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    Quote Originally Posted by PomPilot View Post
    Despite having a duffel bag full of usable Lycra cycling kits, I tend to grab my knickers, socks and jersey that are made of Merino wool. These cost about the same as good quality kits made from the high tech fabrics, but keep me comfortable in a broader range of temperatures.
    My comment was meant as tongue-in-cheek. I do wear lots of merino wool, as well. I appreciate the adaptable properties of merino. I do supplement it with cycling-specific clothing.

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    My "cycling specific" clothing amounts to longer legged underwear that can't "ride up" on my legs and crotch while I'm out there. That's about it.
    Cyclist, angler and aquarist

  18. #18
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    My order of "real cyclist" gear starts with glasses to keep bugs and grit out of my eyes. Next, padded gloves, to cushion road vibrations. Third, bike shorts, both to prevent chafing on a 2-3 hour ride (I'm assuming it'll take you that long to do 30 miles), and because I've seen my wife fall over when baggy clothes caught on her saddle. Nasty abrasions, and about the last time she's ridden a bike. Lycra is the norm, but you can get something different (wool shorts, or mountain biking baggy shorts) if you prefer. Just make sure it's not blue jeans, the seams from them can rub you raw in 10 miles, much less 30. Next is a bike jersey, because it gets really hot and humid where I ride - make it bright for a little bit of extra safety from motorists. Some of the light running/outdoor shirts could be substituted here, cotton gets pretty nasty with sweat after a couple hours.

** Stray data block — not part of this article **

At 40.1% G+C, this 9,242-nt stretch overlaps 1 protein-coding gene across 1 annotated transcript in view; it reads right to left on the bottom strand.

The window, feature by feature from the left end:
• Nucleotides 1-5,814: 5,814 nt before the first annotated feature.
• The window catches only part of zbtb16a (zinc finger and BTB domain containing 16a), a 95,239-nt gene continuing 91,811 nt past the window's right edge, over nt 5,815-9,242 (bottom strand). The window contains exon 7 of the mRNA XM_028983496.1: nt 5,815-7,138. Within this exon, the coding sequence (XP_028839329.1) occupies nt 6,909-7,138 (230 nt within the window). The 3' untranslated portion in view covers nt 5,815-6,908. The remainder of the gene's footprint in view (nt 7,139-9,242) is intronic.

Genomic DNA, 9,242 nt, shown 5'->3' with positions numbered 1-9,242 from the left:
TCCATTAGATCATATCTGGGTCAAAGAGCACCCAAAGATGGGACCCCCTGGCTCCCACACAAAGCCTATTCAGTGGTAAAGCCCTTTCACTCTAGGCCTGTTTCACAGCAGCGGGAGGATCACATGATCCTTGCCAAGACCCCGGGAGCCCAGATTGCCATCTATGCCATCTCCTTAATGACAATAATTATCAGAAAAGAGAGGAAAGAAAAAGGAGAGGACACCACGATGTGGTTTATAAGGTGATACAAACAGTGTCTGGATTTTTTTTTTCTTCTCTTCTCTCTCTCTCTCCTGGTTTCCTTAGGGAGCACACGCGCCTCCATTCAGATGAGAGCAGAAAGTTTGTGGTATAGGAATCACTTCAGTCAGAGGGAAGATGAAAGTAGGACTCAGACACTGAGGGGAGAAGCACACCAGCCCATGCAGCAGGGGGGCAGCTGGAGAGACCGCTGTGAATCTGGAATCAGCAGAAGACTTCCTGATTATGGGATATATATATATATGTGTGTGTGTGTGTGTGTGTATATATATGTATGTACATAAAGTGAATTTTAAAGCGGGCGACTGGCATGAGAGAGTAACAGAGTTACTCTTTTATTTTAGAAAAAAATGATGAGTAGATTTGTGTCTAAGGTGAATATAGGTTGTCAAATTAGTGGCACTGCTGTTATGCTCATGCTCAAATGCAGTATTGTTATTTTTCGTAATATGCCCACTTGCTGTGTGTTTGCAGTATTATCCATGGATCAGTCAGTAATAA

There are some serious questions about the efficacy of helmets, but toss one in before the jersey if you want. Or if it keeps your spouse/significant other happy.

  19. #19
    Senior Member Retro Grouch's Avatar
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    Quote Originally Posted by gas01 View Post
    Hi all, does anyone have any links to sites that describe or recommend what I should be wearing for 30+ mile rides ?
    I not only want to be comfortable but if I am starting to ride in sportives, I'd like to look the part too !!
    Don't worry about it.